John Beddows at work in the factory, doing a hard physical job that was not really suitable for someone of advanced years.

From the Christmas 1949 edition of 'Goodwill' the Owen Organisation's staff magazine.

John Beddows signs in at the start of a day at the sons workshop, full of enthusiasm, and eager anticipation of the day ahead.

From the Christmas 1949 edition of 'Goodwill'.

Mr. A. G. B. Owen chatting to Enoch Ratcliffe in the rest room.

Enoch was an ex-works policeman.

A group of the sons.

Back row left to right: Jack Pursalt,
Bill Critch, Bill Cox, and Bob Tilley.

Middle row left to right: Charlie Griffiths, Frank Dark, Harry Taylor, and John P. Rainsbury.

Front row left to right: Joe Baker,
E. Fraser-Ryder, and Sam Checketts.

Tea time in the workshop. Twice a day the warden,  Mr. E. Fraser-Ryder came round with refreshments. From the Christmas 1949 edition of 'Goodwill'.
The sons were all skilled men, with vast experience and expertise, in widely different areas of production. There was a prevailing feeling of belonging amongst the sons. They greatly enjoyed their time in the workshop, and were always bubbling with enthusiasm, contentment and happiness. Something that was rarely found in the factory.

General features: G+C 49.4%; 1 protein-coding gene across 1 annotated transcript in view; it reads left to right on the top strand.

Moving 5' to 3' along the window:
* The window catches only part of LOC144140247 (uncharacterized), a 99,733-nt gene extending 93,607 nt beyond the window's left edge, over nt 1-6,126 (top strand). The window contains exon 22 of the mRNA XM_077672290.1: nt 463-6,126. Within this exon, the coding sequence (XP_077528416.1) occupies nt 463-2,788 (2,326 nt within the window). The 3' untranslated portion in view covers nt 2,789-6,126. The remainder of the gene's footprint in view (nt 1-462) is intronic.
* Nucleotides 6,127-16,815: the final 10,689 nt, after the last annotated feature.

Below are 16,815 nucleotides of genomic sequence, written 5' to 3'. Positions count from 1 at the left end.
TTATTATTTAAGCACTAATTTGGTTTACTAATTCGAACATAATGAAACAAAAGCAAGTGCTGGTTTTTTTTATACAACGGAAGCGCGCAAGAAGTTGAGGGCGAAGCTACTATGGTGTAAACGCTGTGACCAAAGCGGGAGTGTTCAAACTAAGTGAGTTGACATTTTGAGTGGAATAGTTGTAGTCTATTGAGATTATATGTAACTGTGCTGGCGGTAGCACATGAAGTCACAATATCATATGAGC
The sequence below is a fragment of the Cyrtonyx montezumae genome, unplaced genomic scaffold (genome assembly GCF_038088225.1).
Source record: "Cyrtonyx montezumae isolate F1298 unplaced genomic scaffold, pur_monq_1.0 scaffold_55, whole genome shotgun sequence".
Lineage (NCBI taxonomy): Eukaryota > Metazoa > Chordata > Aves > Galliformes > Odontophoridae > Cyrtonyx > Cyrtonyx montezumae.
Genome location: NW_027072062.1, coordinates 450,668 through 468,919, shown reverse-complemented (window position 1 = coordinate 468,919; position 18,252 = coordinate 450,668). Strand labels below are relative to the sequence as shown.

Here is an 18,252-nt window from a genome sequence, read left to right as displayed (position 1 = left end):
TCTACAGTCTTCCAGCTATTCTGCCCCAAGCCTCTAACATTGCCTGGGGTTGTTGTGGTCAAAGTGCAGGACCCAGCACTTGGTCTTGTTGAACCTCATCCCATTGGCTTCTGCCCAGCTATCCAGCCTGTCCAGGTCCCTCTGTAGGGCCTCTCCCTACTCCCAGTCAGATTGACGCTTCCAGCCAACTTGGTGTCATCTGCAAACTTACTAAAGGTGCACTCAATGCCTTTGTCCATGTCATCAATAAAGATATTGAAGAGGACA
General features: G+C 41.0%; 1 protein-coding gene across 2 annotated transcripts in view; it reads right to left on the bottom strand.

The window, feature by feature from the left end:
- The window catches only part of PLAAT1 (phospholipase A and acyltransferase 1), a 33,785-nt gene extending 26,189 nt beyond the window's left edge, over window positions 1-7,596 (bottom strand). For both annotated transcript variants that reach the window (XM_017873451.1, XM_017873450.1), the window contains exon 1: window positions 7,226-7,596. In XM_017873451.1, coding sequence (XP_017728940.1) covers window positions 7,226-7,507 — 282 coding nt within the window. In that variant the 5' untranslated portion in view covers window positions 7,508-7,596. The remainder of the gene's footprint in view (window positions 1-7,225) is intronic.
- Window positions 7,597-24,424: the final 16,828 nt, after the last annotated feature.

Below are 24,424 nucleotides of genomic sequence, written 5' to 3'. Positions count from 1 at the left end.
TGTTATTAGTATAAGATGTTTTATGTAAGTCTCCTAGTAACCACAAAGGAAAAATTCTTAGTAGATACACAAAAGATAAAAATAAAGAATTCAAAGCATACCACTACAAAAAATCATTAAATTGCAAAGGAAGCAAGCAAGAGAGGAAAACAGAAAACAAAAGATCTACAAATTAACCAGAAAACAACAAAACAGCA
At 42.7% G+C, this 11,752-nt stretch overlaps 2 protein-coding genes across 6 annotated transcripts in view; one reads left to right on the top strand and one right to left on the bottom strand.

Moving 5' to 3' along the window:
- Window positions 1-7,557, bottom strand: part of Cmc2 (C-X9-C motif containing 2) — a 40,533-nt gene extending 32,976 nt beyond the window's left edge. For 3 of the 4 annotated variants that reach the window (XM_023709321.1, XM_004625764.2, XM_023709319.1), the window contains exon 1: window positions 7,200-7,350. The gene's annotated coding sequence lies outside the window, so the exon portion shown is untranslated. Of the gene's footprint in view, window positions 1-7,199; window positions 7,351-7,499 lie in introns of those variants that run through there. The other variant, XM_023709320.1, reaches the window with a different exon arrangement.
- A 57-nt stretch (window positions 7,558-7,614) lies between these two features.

They were extremely conscientious, and ensured that anything produced in the workshop would be made to the highest standards, which helped to assure the profitability of the project.

The sons were never late, and couldn’t wait to start work at the beginning of each day. Theirs was close-knit community in which they eagerly undertook the most menial of tasks. One of the sons spent most of his time in the workshop carrying out assembly work and filing. The remainder of his day involved scrubbing and cleaning the floors, dusting and polishing the furniture, and cleaning the windows.